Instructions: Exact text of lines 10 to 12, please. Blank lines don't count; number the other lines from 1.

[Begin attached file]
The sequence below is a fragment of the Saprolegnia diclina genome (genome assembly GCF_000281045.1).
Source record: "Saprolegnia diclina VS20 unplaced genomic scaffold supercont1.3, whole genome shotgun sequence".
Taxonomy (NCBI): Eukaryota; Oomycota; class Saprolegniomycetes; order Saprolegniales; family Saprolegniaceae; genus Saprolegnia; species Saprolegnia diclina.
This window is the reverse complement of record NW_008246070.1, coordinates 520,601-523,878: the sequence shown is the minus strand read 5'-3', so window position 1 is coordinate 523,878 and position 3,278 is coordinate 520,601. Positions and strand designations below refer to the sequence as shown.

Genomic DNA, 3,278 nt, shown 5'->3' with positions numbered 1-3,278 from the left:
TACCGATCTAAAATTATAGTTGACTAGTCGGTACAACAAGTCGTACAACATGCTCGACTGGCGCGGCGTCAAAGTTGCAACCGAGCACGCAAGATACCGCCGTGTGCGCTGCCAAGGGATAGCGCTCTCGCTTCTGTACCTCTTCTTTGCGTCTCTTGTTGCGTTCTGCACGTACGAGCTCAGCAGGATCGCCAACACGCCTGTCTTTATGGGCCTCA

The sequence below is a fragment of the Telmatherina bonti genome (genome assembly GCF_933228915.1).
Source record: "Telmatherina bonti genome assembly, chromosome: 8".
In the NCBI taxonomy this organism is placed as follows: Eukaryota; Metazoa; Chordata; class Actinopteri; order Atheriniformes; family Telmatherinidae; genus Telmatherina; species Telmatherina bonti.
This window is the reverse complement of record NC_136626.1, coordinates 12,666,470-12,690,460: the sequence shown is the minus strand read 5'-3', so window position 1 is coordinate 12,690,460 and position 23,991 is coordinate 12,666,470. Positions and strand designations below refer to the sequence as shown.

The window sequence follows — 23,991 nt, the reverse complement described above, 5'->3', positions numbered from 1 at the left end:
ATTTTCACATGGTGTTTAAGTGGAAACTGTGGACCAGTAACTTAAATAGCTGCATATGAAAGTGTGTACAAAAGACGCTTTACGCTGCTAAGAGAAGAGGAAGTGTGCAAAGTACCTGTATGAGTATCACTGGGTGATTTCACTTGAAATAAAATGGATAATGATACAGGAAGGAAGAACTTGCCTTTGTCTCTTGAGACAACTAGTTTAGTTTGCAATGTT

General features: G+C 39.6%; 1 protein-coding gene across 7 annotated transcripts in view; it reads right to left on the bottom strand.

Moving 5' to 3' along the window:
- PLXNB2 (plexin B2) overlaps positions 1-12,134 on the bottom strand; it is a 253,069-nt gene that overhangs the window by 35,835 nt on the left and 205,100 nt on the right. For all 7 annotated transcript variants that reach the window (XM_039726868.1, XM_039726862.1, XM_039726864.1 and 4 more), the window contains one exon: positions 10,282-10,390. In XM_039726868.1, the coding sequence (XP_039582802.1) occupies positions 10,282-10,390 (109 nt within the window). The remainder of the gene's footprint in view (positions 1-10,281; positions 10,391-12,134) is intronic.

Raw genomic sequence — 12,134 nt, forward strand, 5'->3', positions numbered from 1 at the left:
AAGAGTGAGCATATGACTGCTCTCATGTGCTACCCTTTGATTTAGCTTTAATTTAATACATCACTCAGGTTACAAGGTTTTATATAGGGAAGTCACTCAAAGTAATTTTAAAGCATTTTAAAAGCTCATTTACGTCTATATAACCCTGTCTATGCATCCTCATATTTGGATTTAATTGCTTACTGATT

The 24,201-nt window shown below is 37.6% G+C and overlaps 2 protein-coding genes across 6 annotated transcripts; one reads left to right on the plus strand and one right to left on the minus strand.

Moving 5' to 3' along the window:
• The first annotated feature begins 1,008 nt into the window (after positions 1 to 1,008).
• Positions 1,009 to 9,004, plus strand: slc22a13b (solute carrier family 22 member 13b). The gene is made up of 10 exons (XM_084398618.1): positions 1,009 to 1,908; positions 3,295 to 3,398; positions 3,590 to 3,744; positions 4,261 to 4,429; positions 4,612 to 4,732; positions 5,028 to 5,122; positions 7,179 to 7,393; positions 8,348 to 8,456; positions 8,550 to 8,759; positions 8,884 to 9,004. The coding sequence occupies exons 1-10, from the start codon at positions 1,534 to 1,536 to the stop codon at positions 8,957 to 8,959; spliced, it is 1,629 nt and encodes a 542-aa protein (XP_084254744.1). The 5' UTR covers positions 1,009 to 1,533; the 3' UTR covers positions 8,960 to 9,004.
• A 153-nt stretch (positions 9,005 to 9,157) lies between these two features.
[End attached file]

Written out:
This window is the reverse complement of record NC_136626.1, coordinates 12,666,470-12,690,460: the sequence shown is the minus strand read 5'-3', so window position 1 is coordinate 12,690,460 and position 23,991 is coordinate 12,666,470. Positions and strand designations below refer to the sequence as shown.

The window sequence follows — 23,991 nt, the reverse complement described above, 5'->3', positions numbered from 1 at the left end:
ATTTTCACATGGTGTTTAAGTGGAAACTGTGGACCAGTAACTTAAATAGCTGCATATGAAAGTGTGTACAAAAGACGCTTTACGCTGCTAAGAGAAGAGGAAGTGTGCAAAGTACCTGTATGAGTATCACTGGGTGATTTCACTTGAAATAAAATGGATAATGATACAGGAAGGAAGAACTTGCCTTTGTCTCTTGAGACAACTAGTTTAGTTTGCAATGTT